What is Drag Load?

A drag load is the force imposed upon a sloped roof panel by gravity loads, most notable is the accumulation of snow on the roof. Some roof panels are designed to freely float to accommodate roof thermal expansion/ contraction. If these roof panels are not fixed at one end of the roof panel, the panel could slide (be dragged) downslope due to the loads. Generally, this is managed by either one row of fasteners along the top edge of the roof panel (under ridge cap), or along the eave. The type and number of fasteners needed to resist drag load forces is determined by investigating the substrate material, roof slope, panel length, panel width, and geographical snow load.  In heavy snow country it is recommended a design professional review drag load resistance to ensure the adequate number of drag fasteners are utilized. Note corrugated metal roofing panels are typically installed with many fasteners across the surface area of the panel and therefore can more readily accommodate drag loads.

Is condensation (sweating) a problem with metal roofing?

Like what occurs on the surface of a bathroom mirror after a hot shower, warm moist air will condense on cooler surrounding surfaces.  In nearly all metal roofing applications this is not a concern.  There is either a layer of an insulating material between the underside of the roofing and the moist air, or the metal roofing will be utilized in an unconditioned building like a barn where the inside and outside air is the generally the same temperature and opportunity for condensation is very minimal.

Will a steel roof make your house hot inside during the Summer?

No. Just the opposite, with ASCBP’s “Cool Colors”, homes and attics will remain cooler longer compared to homes with conventional non-cool composition shingle roofing, reducing energy costs during the hot summers months. Our DuraTech®xl paint system is formulated with special pigments that reflect rays from the sun. An ASC BP metal roof in Cool Winter White can reflect as much as 70% of the sun’s rays, keeping your home cooler during hot summer days. A study by Oakridge National Laboratory showed that a “cool” white metal roof reduced energy bills in the summer by up to 40%.

Does a steel roof make noise during a rainstorm?

This is a very common question about metal roofing. This question often stems from those who have experienced rain hitting an open, uninsulated barn or shed. If the roof is installed over Oriented Strand Board or Plywood decking, and/or over an insulated space, the sound of the rain will be essentially no different than any other roofing material.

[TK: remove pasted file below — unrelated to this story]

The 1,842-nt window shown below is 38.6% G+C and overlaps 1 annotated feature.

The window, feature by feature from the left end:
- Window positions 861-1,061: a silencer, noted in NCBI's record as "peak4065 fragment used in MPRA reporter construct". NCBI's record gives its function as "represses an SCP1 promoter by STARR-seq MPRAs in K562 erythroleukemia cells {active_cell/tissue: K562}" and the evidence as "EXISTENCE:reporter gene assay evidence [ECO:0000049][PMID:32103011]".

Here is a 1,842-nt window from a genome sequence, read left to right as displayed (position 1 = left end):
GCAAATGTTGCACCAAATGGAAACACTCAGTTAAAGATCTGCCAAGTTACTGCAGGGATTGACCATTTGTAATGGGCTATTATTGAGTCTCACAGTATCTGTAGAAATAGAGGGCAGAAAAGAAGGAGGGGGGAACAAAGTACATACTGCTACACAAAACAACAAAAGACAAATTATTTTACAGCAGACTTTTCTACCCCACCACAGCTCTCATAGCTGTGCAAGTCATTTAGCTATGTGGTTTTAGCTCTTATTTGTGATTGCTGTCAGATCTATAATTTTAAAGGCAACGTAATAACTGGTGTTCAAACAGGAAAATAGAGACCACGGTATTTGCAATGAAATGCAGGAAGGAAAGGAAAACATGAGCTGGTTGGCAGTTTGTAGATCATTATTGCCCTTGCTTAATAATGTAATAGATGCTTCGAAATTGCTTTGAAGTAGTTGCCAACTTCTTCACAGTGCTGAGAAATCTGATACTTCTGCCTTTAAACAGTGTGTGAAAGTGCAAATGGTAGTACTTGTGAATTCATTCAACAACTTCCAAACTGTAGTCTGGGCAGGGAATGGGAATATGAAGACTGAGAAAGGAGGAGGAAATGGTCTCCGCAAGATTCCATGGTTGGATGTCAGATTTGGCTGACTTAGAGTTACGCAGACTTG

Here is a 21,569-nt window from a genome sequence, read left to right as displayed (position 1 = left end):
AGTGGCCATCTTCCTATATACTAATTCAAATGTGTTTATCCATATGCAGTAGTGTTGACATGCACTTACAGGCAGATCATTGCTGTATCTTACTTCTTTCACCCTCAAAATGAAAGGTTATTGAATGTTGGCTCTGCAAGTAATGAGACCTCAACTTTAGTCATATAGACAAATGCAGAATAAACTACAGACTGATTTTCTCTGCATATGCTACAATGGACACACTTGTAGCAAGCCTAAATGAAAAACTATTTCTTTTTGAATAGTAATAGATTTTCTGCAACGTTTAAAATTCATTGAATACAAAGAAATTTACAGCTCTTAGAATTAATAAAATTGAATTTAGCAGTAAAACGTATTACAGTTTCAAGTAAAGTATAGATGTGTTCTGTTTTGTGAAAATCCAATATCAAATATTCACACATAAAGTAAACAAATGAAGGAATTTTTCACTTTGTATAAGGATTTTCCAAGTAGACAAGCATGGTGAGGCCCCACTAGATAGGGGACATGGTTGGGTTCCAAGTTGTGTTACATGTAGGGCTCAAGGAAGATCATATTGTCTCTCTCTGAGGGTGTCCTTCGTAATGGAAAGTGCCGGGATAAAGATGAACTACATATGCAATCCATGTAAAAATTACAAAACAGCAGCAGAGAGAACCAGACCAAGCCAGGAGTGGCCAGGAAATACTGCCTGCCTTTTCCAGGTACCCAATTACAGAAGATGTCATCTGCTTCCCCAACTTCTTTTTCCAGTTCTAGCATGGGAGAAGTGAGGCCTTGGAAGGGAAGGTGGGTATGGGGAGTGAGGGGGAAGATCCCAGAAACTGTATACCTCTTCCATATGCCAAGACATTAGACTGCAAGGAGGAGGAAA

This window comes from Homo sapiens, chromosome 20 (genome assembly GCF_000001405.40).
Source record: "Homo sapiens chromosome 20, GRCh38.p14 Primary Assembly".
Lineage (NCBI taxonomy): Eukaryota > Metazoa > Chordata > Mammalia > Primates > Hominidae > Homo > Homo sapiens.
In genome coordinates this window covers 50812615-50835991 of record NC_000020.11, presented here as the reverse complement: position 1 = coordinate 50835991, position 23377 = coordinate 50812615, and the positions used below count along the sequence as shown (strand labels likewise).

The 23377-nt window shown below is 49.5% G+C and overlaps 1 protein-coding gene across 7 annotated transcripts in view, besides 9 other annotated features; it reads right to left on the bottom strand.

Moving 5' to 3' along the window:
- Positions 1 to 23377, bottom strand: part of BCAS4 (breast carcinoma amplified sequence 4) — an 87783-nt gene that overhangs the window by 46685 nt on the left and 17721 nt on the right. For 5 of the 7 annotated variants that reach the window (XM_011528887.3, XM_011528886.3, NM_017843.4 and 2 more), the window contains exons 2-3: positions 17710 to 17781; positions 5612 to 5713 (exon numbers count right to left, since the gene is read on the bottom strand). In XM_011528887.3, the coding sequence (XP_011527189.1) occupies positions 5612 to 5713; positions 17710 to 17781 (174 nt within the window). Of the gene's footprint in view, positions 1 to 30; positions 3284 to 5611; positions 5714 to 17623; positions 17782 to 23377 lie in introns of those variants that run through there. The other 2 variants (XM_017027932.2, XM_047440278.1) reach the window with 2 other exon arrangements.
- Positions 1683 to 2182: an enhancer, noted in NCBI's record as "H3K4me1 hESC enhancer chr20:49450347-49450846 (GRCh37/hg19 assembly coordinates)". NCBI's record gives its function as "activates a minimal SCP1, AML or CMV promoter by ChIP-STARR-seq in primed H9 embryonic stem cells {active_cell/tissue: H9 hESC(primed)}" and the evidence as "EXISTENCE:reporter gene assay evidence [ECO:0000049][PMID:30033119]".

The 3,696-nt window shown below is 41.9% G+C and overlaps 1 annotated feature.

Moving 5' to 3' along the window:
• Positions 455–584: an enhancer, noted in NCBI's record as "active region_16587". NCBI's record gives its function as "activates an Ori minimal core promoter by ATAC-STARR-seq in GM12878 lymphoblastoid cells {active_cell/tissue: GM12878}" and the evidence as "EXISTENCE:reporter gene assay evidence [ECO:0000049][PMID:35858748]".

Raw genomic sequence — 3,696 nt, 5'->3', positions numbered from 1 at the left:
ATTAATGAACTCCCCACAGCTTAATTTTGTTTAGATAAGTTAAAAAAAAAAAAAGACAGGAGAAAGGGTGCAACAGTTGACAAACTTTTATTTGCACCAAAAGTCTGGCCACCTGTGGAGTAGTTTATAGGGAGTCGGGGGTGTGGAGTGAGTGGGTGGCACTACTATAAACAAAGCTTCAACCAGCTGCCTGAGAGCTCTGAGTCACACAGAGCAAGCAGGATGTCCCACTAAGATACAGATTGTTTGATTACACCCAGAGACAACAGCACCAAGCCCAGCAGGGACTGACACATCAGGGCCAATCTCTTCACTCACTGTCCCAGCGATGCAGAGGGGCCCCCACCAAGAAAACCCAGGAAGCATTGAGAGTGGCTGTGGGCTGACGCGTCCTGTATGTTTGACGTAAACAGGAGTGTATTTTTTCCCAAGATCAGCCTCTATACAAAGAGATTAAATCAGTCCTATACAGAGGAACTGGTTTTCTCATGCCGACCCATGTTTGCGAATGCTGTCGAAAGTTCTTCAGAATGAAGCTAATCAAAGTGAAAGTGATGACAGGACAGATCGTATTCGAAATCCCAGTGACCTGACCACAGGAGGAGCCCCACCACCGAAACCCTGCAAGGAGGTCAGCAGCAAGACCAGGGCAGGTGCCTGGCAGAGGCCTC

Does metal roofing attract lightning?

Lightning attraction has more to do with building height and geography around building (ie., hilltop vs valley) vs roofing material. Because metal roofing is conductive, the relatively large metallic surface of an ASC Building Products steel roof will provide at some assistance in dissipating any lightning strike.  In addition, the non-combustible metal roofing will also assist by not supporting combustion. For areas prone to lightning strikes, the use of a lightning protection system is recommended, just like they would be for any other roofing construction material.

What options exist for snow retention (snow guards or rails)?

There are several products in the market that are good for snow retention.  Steel roof panels, especially standing seam roofing panels, are ideal roofing products for attaching snow retention devices.  Please be advised that ASC Building Products does not recommend or promote one retention device over another.  Also be aware of any impacts these devices may have on paint/coating warranties.

Are they any additional considerations for roofs in heavy snow regions?

There are several key things to consider when installing roofing in snow country.  Most of these apply to all roofing materials, not just metal roofing.  Inward (gravity) loads from snow can easily surpass 200lbs for every square foot of roof in some parts of the country.  Ensure the entire roof structure can support these loads.  Snow loads also impart drag forces on metal panels.  These are downslope forces that act to pull the metal panels off the substrate. A proper amount of panel fasteners is required to ensure the panels stay on the roof.  Ice damming can also be an issue.  Pursuing options to avoid ice dams from occurring and using a premium rubberized underlayment like the one ASC Building Products offers will help ensure water intrusion and damage does not occur.